UPDATE ON ARTIFICIAL INTELLIGENCE (AI): USPTO FILES OPPOSITION BRIEF AT THE COURT OF APPEALS FOR THE FEDERAL CIRCUIT (CAFC) TO AFFIRM DECISION THAT AI CANNOT QUALIFY AS AN “INVENTOR.”
March 15, 2022
March 15, 2022 - The case at issue is STEPHEN THALER, Plaintiff-Appellant, v. ANDREW HIRSHFELD, Performing the Functions and Duties of the Under Secretary of Commerce for Intellectual Property and Director of the United States Patent and Trademark Office (USPTO), UNITED STATES PATENT AND TRADEMARK OFFICE, Docket 21-2347 (Thaler v. Hirshfeld). It originated from the Eastern District of Virginia under Docket # 1:20-cv-00903.
On September 3, 2021 the Eastern District of Virginia, ruled that under the Patent Act, an Artificial Intelligence (AI) machine cannot qualify as an “inventor.” The case involved two (2) patent applications that Stephen Thaler filed with the United States Patent & Trademark Office (USPTO) namely, U.S. Application Serial Nos. 16/524,350 (the ‘350 application) and 16/524,532 (the ‘532 application). Thaler attempted to obtain a patent for an invention created by his AI system called DABUS (“Device for Autonomous Bootstrapping of Unified Sentence). The USPTO examiner rejected the applications. Thaler took his case to the Eastern District of Virginia. In his one-count complaint brought under the Administrative Procedure Act (“APA”), Thaler alleges that the refusal of the USPTO to process the applications was “arbitrary, capricious, an abuse of discretion and not in accordance with the law; unsupported by substantial evidence and in excess of the USPTO statutory authority.” Thaler also sought a declaration that a patent application for an AI-generated invention should not be rejected on the basis that no natural person is identified as an inventor.
On Feb 16, 2022, Stephen Thaler appealed to the Court of Appeals for the Federal Circuit (CAFC) from the adverse decision of the lower court. According to the appeal, Thaler wants the CFAC to decide “whether the District Court correctly concluded that an artificial intelligence device comprised solely of source code cannot qualify as an “inventor” under the Patent Act, where the plain statutory language specifically defines “inventor” to be an “individual” and refers to an “inventor” using personal pronouns.” The USPTO opposes arguing that under the “plain language Congress chose to incorporate in the Patent Act,” only a human being can be considered an “inventor.” The USPTO first noted that the definitions of “inventor” and “joint inventor” under the Patent Act both unequivocally refer only to an “individual” or “individuals.” For example, “inventor” is defined under the Act as “the individual or, if a joint invention, the individuals collectively who invented or discovered the subject matter of the invention.” The USPTO argued that under the “plain language Congress chose to incorporate in the Patent Act,” only a human being can be considered an “inventor.”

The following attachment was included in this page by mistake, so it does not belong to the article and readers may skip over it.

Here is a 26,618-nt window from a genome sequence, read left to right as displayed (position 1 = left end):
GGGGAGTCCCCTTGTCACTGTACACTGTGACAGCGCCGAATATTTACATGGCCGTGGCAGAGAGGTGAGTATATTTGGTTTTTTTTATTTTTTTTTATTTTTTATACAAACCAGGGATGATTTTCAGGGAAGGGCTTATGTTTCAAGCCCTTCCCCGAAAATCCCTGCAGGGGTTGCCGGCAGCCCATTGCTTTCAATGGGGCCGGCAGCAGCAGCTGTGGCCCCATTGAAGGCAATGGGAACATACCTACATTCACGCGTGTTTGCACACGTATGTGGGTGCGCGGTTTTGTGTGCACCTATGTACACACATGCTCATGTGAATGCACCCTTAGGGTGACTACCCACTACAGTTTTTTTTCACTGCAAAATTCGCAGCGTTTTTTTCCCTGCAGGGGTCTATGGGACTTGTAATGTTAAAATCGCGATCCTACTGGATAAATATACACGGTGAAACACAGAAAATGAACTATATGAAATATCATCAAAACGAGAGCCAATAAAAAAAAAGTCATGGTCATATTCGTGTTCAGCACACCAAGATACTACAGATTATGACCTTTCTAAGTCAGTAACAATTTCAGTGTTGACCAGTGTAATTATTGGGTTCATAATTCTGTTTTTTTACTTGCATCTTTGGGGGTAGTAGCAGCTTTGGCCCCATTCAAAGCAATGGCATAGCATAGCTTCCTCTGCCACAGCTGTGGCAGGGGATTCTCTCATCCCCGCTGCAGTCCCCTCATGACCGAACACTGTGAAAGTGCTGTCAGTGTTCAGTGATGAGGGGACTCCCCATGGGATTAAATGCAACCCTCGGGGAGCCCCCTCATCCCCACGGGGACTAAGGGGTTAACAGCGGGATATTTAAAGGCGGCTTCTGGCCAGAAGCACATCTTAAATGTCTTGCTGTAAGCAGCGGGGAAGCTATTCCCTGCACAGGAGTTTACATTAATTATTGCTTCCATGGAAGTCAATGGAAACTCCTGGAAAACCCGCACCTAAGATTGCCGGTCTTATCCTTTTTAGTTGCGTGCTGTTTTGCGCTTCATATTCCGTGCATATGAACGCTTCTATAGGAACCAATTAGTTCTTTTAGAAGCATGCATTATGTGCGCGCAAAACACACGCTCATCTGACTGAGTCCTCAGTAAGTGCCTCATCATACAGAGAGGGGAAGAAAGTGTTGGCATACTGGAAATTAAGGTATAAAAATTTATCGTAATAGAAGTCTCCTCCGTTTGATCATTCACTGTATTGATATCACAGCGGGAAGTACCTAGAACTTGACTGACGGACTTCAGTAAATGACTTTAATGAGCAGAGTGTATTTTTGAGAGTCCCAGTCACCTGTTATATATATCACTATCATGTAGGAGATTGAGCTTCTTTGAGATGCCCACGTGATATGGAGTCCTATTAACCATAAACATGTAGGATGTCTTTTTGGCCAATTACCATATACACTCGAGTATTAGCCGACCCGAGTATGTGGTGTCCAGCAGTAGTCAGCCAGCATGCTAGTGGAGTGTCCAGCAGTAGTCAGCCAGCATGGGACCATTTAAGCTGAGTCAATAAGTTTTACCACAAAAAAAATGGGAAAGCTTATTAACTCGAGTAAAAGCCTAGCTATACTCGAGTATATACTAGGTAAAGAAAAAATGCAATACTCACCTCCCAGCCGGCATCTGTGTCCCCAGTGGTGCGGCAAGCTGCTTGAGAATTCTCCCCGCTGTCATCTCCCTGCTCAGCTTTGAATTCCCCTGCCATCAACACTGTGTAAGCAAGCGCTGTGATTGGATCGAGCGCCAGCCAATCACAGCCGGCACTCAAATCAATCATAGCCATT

In our previous posting, we have discussed recent inventorship issues surrounding Artificial Intelligence (“AI”). We indicated that two (2) recent Court of Appeals for the Federal Circuit (CAFC) decisions, i.e., Berkheimer v. HP and Aatrix Software v. Green Shades Software have not provided any bright-line rule concerning adjudication of AI. We will continue to monitor this case.
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